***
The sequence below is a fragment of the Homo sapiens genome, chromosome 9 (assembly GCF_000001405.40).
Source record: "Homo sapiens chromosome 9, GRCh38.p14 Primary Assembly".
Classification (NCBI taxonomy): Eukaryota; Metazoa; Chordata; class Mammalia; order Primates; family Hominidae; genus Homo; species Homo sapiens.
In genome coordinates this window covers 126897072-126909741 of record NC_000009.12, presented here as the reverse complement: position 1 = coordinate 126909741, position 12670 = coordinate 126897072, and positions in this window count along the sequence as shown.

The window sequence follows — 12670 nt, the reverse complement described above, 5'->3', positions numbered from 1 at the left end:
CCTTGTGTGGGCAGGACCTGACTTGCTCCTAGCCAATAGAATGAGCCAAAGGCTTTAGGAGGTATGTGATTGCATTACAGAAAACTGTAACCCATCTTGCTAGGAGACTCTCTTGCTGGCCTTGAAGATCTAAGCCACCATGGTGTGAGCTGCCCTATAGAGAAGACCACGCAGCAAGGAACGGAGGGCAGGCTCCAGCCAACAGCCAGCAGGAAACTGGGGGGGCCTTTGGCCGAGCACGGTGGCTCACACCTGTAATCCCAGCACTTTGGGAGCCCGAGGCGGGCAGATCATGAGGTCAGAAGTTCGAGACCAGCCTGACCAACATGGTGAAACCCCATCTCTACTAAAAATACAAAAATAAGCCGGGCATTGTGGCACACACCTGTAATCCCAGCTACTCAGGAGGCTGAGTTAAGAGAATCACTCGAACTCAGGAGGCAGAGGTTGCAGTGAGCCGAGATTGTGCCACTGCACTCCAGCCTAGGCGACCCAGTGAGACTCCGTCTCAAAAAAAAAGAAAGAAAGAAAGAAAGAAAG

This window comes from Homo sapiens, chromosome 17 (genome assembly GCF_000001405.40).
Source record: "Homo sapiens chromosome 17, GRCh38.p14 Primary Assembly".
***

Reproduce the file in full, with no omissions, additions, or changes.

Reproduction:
The sequence below is a fragment of the Homo sapiens genome, chromosome 9 (assembly GCF_000001405.40).
Source record: "Homo sapiens chromosome 9, GRCh38.p14 Primary Assembly".
Classification (NCBI taxonomy): Eukaryota; Metazoa; Chordata; class Mammalia; order Primates; family Hominidae; genus Homo; species Homo sapiens.
In genome coordinates this window covers 126897072-126909741 of record NC_000009.12, presented here as the reverse complement: position 1 = coordinate 126909741, position 12670 = coordinate 126897072, and positions in this window count along the sequence as shown.

The window sequence follows — 12670 nt, the reverse complement described above, 5'->3', positions numbered from 1 at the left end:
CCTTGTGTGGGCAGGACCTGACTTGCTCCTAGCCAATAGAATGAGCCAAAGGCTTTAGGAGGTATGTGATTGCATTACAGAAAACTGTAACCCATCTTGCTAGGAGACTCTCTTGCTGGCCTTGAAGATCTAAGCCACCATGGTGTGAGCTGCCCTATAGAGAAGACCACGCAGCAAGGAACGGAGGGCAGGCTCCAGCCAACAGCCAGCAGGAAACTGGGGGGGCCTTTGGCCGAGCACGGTGGCTCACACCTGTAATCCCAGCACTTTGGGAGCCCGAGGCGGGCAGATCATGAGGTCAGAAGTTCGAGACCAGCCTGACCAACATGGTGAAACCCCATCTCTACTAAAAATACAAAAATAAGCCGGGCATTGTGGCACACACCTGTAATCCCAGCTACTCAGGAGGCTGAGTTAAGAGAATCACTCGAACTCAGGAGGCAGAGGTTGCAGTGAGCCGAGATTGTGCCACTGCACTCCAGCCTAGGCGACCCAGTGAGACTCCGTCTCAAAAAAAAAGAAAGAAAGAAAGAAAGAAAG

This window comes from Homo sapiens, chromosome 17 (genome assembly GCF_000001405.40).
Source record: "Homo sapiens chromosome 17, GRCh38.p14 Primary Assembly".